Damen Shipyards has teamed up with coatings manufacturer AkzoNobel and electronics specialist Philips to further develop a fouling control solution for hulls that uses UV-C light technology.
The proposed solution integrates UV-C light-emifting diodes (LEDs) into a coating scheme that emits enough light to prevent biofouling accumulation on the protected area. AkzoNobel and Philips have been working on this solution since 2017, with the aim of offering a legitimately biocide-free fix for ship and boat owners, although Philips has been experimenting with UV-C LED technology since 2014.
Previous research into UV-C LEDs has focused primarily on applications such as water treatment and sterilisation, as well as its potential to produce germicidal lamps to disinfect air, surfaces and objects – for which the technology has registered an uptick in interest since the arrival of COVID-19. However, UV-C LEDs are not believed to have been deployed in open water conditions before. Over the past six years, AkzoNobel and Philips have conducted several small-scale sea trials of the UV-C solution aboard commercial vessels, yielding what the partners call “promising progress”.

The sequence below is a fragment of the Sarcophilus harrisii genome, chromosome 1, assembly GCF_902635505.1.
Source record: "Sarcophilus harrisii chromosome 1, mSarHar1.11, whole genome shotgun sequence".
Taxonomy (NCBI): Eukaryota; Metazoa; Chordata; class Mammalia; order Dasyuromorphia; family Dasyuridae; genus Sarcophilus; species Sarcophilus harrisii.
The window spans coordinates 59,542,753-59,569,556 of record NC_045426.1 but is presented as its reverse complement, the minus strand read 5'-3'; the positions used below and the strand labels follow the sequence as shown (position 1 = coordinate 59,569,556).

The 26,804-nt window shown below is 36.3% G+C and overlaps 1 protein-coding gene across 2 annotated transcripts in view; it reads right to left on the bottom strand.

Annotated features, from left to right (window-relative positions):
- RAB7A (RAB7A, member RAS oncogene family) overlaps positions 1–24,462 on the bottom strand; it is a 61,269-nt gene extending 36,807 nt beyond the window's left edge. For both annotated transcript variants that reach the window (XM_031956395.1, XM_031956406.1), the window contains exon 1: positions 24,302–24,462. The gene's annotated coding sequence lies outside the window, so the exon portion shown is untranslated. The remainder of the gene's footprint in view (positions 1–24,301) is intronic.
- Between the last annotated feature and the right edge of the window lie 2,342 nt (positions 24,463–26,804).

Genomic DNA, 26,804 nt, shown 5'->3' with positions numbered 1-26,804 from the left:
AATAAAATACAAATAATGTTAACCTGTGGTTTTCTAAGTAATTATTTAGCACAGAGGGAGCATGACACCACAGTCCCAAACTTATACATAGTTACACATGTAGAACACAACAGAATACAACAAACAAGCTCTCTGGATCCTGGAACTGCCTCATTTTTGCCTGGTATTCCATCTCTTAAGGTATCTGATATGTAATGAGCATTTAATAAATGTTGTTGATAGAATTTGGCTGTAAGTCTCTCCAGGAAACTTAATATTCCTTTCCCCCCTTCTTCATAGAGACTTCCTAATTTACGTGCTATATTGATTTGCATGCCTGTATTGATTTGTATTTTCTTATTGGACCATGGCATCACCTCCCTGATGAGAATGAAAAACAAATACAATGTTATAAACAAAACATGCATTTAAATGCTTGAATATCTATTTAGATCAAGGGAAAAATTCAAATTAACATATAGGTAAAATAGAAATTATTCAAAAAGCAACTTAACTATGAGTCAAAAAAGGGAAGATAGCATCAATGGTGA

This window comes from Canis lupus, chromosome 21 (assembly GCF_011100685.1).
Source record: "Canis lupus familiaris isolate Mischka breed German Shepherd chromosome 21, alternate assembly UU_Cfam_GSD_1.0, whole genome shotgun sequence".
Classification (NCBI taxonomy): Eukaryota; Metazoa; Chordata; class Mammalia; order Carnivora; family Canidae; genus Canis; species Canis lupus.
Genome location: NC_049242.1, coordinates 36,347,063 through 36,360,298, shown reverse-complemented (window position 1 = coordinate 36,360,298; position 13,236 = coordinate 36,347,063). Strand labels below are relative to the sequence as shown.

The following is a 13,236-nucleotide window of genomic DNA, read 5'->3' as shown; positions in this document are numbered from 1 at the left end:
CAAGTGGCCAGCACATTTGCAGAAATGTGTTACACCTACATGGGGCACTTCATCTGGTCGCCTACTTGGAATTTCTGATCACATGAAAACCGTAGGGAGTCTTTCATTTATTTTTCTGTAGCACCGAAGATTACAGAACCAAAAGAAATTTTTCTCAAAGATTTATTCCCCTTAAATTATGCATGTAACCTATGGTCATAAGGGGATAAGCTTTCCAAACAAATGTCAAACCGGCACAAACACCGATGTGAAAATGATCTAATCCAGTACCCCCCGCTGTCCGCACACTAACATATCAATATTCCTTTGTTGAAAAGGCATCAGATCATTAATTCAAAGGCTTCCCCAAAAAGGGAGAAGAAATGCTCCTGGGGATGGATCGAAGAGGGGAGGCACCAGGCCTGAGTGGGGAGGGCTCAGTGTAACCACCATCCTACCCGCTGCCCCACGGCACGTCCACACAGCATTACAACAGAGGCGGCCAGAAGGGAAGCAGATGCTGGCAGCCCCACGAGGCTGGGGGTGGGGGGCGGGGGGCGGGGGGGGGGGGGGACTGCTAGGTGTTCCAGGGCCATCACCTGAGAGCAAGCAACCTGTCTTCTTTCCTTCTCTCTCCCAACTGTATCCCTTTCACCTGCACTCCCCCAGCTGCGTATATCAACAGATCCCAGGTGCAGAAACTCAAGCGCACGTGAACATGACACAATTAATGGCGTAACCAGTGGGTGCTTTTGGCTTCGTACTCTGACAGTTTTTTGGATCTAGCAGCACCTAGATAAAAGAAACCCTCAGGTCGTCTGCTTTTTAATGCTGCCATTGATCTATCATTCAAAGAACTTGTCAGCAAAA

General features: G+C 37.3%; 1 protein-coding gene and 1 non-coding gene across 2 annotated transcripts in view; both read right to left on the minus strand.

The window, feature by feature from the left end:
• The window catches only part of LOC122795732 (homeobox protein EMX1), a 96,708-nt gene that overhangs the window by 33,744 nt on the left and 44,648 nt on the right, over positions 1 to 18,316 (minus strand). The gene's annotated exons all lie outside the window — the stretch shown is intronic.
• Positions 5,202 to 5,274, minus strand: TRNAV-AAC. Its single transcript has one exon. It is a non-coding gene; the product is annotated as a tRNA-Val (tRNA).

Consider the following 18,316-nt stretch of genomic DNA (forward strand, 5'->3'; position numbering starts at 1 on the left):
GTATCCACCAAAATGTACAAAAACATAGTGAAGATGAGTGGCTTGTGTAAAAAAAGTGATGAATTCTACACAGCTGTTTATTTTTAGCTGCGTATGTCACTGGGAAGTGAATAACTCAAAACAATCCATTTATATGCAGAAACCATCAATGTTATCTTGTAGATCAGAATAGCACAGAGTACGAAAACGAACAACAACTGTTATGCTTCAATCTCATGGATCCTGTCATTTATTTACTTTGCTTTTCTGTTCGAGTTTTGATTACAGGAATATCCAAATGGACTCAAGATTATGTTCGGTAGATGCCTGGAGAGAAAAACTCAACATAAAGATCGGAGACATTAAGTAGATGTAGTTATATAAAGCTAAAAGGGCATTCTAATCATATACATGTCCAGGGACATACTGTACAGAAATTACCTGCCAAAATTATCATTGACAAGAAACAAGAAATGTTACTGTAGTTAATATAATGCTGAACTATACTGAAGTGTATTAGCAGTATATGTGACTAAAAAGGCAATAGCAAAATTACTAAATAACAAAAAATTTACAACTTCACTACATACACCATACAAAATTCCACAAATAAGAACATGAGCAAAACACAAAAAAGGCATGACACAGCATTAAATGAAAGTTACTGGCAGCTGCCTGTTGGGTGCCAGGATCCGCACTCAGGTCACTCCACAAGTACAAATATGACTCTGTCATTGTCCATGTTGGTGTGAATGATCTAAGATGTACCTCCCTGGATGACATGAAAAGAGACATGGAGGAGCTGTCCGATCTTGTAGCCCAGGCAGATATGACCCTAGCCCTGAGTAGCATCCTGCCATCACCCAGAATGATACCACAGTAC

Ralph Slikkerveer, research and development director for marine, protective and yacht coatings at AkzoNobel, comments: “Bringing Damen Shipyards on board will add expertise in areas such as vessel integration. As a leading international shipbuilder, Damen will bring essential knowledge and experience and significantly increase our chances of success.
“By working together as a strong partnership of three complementary Dutch companies, we’re confident we can combine our capabilities to deliver a sustainable solution that could completely revolutionise the fouling control industry.” Damen adds that the marine sector can expect to see a newbuild incorporating the UV-C LED paint solution in “the near future”